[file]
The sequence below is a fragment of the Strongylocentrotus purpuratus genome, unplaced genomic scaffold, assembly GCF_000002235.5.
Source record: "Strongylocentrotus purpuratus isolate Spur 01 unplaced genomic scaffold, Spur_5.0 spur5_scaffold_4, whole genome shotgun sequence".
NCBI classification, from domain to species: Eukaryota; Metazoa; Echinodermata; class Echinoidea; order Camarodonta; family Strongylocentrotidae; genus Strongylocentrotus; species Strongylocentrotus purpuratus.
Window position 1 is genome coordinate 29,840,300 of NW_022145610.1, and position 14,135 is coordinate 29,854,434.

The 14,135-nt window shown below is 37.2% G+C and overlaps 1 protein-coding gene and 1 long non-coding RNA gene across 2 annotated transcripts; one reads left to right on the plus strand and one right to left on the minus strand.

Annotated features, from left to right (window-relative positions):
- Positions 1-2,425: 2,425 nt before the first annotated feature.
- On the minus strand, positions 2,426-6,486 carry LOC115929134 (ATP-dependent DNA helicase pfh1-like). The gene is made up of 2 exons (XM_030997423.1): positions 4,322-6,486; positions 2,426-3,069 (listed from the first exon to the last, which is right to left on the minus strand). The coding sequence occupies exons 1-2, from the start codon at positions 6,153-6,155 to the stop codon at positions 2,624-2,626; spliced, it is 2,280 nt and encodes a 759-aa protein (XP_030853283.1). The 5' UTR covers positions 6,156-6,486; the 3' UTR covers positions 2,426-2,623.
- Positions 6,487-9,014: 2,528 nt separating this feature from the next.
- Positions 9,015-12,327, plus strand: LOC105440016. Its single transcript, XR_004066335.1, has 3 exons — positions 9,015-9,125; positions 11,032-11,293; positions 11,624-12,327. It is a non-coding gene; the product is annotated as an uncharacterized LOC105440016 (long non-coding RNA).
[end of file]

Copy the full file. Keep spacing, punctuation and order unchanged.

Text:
The sequence below is a fragment of the Strongylocentrotus purpuratus genome, unplaced genomic scaffold, assembly GCF_000002235.5.
Source record: "Strongylocentrotus purpuratus isolate Spur 01 unplaced genomic scaffold, Spur_5.0 spur5_scaffold_4, whole genome shotgun sequence".
NCBI classification, from domain to species: Eukaryota; Metazoa; Echinodermata; class Echinoidea; order Camarodonta; family Strongylocentrotidae; genus Strongylocentrotus; species Strongylocentrotus purpuratus.
Window position 1 is genome coordinate 29,840,300 of NW_022145610.1, and position 14,135 is coordinate 29,854,434.

The 14,135-nt window shown below is 37.2% G+C and overlaps 1 protein-coding gene and 1 long non-coding RNA gene across 2 annotated transcripts; one reads left to right on the plus strand and one right to left on the minus strand.

Annotated features, from left to right (window-relative positions):
- Positions 1-2,425: 2,425 nt before the first annotated feature.
- On the minus strand, positions 2,426-6,486 carry LOC115929134 (ATP-dependent DNA helicase pfh1-like). The gene is made up of 2 exons (XM_030997423.1): positions 4,322-6,486; positions 2,426-3,069 (listed from the first exon to the last, which is right to left on the minus strand). The coding sequence occupies exons 1-2, from the start codon at positions 6,153-6,155 to the stop codon at positions 2,624-2,626; spliced, it is 2,280 nt and encodes a 759-aa protein (XP_030853283.1). The 5' UTR covers positions 6,156-6,486; the 3' UTR covers positions 2,426-2,623.
- Positions 6,487-9,014: 2,528 nt separating this feature from the next.
- Positions 9,015-12,327, plus strand: LOC105440016. Its single transcript, XR_004066335.1, has 3 exons — positions 9,015-9,125; positions 11,032-11,293; positions 11,624-12,327. It is a non-coding gene; the product is annotated as an uncharacterized LOC105440016 (long non-coding RNA).